by SarahRose Black, BMus, MA, MMT, Music Therapist, Princess Margaret Cancer Centre and Kensington Hospice, CKN Music & Creative Therapy Section Editor
As the field of music therapy continues to grow, an ever-increasing body of knowledge is being developed through qualitative and quantitative research studies in a number of different areas. In March 2014, the journal Cancer published a randomized controlled trial study done in the United States, on how music therapy could potentially build resiliency in teens undergoing stem cell transplants. The results were promising, as those who participated in creating a therapeutic music video reported more courageous coping, better social integration, and a better family environment during a high-risk cancer treatment. Adolescents and young adults can often be overlooked in the healthcare system as they have unique psychosocial needs and are often caught between care for pediatric and adult patients. Music has a unique capacity to cater to any age and stage of disease progression, particularly when offered by an accredited or board-certified music therapist. While more research needs to be done to develop a deeper understanding of these benefits within a broader adolescent and young adult population, the results of the therapeutic music video intervention are exciting and speak to the power of music to support people during some of the most challenging times of their lives, regardless of their age.
Read the report in the Huffington Post: http://www.huffingtonpost.com/2014/01/27/music-therapy-resilience-cancer-patients-teens_n_4654496.html?ncid=edlinkusaolp00000003
by SarahRose Black, MA, MMT
In my recent clinical work, I have spent time focusing on music and health as it pertains to medical professionals. I am often struck by the peripheral effects of music on the staff. At times, staff will ask me if I could play for them. Sometimes I find myself plugging in my keyboard in a nursing station, putting on small concerts with oncologists, or sneaking away to a piano with a palliative care physician to play duets. In all of these situations and many more like them, I am amazed at how powerful music can be for medical professionals.
by SarahRose Black, MA, MMT
As a newcomer to the world of clinical work within an urban hospital, I was particularly taken aback by the constant cacophony of sounds I experienced. Years ago, when I spent time volunteering in both general and mental health hospitals, I was not nearly as aware of the vast soundscapes that surrounded me. Only when I re-entered the medical world as a music therapist did I become acutely aware of the onslaught of sounds that greeted me not only as I walked into the hospital, but on all the inpatient units, in the clinics, and even in places of administration. How, I wondered, do these sounds affect the patients? What about the staff? How do I get around or integrate myself into these sounds as a music therapist? Is that even possible? Does anyone else notice?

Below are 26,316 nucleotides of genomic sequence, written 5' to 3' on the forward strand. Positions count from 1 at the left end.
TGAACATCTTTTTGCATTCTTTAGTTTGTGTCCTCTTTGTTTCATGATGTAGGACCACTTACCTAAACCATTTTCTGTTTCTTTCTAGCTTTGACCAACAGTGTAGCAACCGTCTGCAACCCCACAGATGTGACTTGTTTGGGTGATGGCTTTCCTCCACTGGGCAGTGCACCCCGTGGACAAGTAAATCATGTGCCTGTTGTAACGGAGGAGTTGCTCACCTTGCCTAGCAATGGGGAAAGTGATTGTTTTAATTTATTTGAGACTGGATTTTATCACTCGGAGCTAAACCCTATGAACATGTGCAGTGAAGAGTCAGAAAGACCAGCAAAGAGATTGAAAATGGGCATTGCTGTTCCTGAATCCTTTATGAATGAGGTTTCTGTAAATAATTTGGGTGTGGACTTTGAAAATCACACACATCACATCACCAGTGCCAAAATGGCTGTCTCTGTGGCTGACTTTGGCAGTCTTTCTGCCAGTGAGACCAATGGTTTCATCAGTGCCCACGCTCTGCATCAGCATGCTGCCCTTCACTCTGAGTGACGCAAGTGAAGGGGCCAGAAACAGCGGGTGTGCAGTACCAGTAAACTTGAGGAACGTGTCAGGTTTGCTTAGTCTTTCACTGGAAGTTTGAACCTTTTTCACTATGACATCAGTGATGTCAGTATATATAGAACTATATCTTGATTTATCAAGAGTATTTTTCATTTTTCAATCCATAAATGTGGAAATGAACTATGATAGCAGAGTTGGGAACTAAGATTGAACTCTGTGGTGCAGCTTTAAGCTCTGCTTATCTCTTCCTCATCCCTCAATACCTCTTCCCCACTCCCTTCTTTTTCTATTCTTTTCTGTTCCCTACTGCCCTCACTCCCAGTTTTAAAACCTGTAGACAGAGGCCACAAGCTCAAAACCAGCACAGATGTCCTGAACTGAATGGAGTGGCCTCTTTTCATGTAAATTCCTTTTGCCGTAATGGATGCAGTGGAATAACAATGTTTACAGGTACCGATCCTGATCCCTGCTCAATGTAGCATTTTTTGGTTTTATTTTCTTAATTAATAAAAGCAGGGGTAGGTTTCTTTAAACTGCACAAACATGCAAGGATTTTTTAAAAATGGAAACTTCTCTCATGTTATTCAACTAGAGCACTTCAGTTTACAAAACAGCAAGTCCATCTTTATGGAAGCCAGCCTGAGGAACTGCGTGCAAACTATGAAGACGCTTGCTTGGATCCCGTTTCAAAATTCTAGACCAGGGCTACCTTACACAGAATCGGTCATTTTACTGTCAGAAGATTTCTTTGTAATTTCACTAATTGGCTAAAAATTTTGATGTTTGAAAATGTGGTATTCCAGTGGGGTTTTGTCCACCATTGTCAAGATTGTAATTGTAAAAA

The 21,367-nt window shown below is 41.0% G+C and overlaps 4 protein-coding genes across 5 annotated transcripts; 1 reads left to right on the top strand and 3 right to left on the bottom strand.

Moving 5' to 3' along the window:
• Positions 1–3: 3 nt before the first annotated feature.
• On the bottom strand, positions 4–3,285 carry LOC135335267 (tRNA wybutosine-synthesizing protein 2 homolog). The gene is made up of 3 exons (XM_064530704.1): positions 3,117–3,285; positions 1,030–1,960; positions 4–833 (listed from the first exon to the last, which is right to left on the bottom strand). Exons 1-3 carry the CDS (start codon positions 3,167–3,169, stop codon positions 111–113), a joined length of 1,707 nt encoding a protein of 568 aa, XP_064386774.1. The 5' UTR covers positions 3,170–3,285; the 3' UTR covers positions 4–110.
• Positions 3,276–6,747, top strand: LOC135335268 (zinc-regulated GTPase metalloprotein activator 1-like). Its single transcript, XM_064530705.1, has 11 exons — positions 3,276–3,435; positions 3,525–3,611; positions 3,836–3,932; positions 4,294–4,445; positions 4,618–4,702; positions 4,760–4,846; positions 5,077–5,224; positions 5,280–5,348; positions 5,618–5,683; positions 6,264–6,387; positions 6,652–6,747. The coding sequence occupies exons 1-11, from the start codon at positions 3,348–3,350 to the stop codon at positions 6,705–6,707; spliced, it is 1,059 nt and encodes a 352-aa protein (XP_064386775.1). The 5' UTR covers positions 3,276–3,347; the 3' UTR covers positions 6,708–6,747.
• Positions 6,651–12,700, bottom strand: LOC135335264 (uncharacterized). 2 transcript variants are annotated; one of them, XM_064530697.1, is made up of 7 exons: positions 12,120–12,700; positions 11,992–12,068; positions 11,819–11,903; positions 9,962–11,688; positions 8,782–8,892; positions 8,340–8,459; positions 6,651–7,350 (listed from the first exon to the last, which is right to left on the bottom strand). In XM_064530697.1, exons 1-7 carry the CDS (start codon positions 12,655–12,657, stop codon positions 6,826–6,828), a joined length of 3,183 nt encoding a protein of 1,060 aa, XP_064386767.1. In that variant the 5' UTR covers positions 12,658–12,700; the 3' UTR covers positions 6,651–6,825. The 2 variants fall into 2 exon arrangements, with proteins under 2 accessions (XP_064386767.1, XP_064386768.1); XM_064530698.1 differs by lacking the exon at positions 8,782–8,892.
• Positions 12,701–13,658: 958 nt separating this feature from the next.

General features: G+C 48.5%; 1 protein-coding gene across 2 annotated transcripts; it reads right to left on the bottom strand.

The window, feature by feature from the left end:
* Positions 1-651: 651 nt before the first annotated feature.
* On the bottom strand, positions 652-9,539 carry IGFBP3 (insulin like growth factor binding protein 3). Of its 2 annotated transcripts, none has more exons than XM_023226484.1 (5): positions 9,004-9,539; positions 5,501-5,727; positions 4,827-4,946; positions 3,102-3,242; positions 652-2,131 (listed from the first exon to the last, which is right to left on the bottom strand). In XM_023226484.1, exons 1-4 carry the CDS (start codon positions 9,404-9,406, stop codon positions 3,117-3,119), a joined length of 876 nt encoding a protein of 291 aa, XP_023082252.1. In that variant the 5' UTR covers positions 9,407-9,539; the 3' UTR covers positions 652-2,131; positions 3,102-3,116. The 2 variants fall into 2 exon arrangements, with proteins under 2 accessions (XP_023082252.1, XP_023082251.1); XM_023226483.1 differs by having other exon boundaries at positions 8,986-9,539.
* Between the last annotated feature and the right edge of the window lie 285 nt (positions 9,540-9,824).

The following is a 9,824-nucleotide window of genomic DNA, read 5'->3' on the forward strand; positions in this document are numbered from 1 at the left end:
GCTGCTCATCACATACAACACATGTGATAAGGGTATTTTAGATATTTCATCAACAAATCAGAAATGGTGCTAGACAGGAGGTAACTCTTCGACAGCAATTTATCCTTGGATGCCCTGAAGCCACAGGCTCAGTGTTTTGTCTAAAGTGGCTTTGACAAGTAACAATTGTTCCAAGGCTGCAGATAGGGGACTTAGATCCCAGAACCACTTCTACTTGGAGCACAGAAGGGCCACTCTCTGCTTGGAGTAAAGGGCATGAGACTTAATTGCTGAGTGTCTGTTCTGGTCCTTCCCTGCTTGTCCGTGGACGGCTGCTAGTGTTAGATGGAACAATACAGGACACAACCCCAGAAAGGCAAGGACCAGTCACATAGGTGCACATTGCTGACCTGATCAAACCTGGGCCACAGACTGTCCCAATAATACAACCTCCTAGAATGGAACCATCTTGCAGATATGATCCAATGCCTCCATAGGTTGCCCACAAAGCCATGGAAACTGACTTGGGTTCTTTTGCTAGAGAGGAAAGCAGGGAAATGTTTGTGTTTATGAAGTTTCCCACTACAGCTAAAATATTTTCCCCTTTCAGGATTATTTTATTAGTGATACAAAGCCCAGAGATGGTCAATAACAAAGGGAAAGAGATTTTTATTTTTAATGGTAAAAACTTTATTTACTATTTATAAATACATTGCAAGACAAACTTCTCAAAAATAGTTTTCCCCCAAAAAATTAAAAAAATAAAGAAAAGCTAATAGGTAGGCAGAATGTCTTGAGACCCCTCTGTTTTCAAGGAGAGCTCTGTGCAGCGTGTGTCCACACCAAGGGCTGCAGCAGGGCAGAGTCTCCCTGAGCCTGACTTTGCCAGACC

by SarahRose Black, BMus, MA, MMT, Music Therapist, Princess Margaret Cancer Centre and Kensington Hospice
Defining Music Therapy
Over the past few decades, music therapy has been used increasingly in psychosocial oncology, and has been shown to greatly improve quality of life and assist with symptoms such as pain and anxiety. I’m always asked to define music therapy, and although each day can be very different for me, music therapy is essentially defined as the use of music and a therapeutic relationship to promote health and well-being. I use music to connect with people dealing with cancer at virtually any stage of the disease trajectory. Whether people are undergoing treatment, receiving palliative care, re-integrating into their communities after treatment, or providing care for someone with cancer, music therapy can offer a means of self-expression, and a way to process the issues that arise. Music therapy has also been highly effective in helping people cope with physical symptoms such as pain and nausea. Interventions such as songwriting can provide an alternative method of expressing oneself, and interventions such as inter-active listening (when the therapist plays and the client listens) can be soothing and relaxing in the midst of physical and emotional pain. I use a combination of many interventions such as these to create therapeutic goals with my clients (both inpatients and outpatients), their caregivers, and their healthcare team.